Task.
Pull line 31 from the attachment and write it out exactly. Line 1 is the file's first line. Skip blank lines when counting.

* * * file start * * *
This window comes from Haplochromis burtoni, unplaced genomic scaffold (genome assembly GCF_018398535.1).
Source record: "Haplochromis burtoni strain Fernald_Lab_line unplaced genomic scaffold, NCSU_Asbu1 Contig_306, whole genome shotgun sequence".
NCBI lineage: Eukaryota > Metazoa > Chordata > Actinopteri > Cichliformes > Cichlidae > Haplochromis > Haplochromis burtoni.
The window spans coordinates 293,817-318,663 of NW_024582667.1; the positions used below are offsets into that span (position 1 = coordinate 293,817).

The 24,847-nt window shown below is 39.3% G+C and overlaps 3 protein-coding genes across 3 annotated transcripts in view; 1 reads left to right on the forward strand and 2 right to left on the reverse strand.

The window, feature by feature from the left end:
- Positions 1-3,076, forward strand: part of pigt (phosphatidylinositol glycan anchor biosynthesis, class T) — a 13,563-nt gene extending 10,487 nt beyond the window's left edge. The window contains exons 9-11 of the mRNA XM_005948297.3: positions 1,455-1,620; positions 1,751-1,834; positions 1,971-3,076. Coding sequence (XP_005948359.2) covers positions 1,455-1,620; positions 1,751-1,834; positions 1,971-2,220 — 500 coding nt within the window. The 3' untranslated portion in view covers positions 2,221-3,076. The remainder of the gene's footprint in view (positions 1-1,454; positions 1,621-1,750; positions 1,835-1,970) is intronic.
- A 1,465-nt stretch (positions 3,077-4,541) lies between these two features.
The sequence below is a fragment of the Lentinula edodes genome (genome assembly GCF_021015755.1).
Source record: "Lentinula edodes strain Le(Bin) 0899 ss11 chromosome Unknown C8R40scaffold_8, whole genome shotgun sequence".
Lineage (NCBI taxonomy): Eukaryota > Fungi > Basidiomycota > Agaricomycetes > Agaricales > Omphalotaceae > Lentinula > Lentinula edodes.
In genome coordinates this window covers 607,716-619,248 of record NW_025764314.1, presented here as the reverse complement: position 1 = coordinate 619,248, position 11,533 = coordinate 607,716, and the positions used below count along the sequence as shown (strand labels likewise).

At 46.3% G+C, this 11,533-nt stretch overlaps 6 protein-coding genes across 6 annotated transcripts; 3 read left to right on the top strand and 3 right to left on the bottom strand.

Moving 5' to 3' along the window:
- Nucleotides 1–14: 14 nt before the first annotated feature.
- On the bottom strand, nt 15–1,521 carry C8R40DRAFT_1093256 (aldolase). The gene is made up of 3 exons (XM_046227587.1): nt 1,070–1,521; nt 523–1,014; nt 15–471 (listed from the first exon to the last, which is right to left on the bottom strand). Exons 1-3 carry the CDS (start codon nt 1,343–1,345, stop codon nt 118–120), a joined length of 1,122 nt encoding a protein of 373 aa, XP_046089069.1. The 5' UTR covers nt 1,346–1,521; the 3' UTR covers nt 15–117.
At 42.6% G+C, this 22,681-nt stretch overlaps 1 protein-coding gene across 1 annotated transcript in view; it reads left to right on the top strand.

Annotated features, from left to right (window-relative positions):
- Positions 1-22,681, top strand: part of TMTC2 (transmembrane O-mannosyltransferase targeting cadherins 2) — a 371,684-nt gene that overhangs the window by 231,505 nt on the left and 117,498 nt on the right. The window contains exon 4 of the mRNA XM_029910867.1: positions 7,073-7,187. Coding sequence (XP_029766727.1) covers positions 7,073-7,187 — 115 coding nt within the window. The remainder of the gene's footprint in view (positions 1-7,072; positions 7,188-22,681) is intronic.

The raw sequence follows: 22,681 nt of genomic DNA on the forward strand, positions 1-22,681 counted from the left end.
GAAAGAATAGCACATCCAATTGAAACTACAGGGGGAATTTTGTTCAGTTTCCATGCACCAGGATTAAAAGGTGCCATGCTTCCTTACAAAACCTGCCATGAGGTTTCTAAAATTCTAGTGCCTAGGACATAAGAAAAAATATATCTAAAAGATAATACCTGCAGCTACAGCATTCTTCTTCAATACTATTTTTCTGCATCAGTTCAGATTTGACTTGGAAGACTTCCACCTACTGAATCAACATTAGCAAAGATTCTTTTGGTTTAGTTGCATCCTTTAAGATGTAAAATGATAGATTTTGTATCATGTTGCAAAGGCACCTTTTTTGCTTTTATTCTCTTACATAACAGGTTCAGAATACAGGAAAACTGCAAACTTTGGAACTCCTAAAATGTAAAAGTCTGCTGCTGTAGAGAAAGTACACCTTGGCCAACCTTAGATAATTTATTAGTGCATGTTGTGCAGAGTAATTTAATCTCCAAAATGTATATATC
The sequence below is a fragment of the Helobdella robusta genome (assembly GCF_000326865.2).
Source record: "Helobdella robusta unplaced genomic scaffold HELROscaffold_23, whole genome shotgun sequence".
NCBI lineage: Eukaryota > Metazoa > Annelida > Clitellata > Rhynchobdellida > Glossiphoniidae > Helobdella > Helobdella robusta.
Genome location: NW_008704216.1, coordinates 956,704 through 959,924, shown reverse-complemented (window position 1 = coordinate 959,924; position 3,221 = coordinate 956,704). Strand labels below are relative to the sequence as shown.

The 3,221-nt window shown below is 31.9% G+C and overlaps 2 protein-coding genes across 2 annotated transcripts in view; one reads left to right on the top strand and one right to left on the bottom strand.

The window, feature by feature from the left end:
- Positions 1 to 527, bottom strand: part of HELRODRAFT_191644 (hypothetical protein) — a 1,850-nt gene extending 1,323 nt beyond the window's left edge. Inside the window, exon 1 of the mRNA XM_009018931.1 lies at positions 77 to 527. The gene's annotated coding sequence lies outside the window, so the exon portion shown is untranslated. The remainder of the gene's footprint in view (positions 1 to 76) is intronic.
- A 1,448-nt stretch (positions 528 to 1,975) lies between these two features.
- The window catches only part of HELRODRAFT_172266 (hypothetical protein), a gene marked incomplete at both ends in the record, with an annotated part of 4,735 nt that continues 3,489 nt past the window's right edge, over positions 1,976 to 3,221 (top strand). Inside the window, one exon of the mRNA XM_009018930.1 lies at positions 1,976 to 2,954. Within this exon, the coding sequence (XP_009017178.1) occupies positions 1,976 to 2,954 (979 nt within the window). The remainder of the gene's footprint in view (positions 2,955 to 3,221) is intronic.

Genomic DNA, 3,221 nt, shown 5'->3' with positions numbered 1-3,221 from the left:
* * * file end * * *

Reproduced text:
Genomic DNA, 3,221 nt, shown 5'->3' with positions numbered 1-3,221 from the left: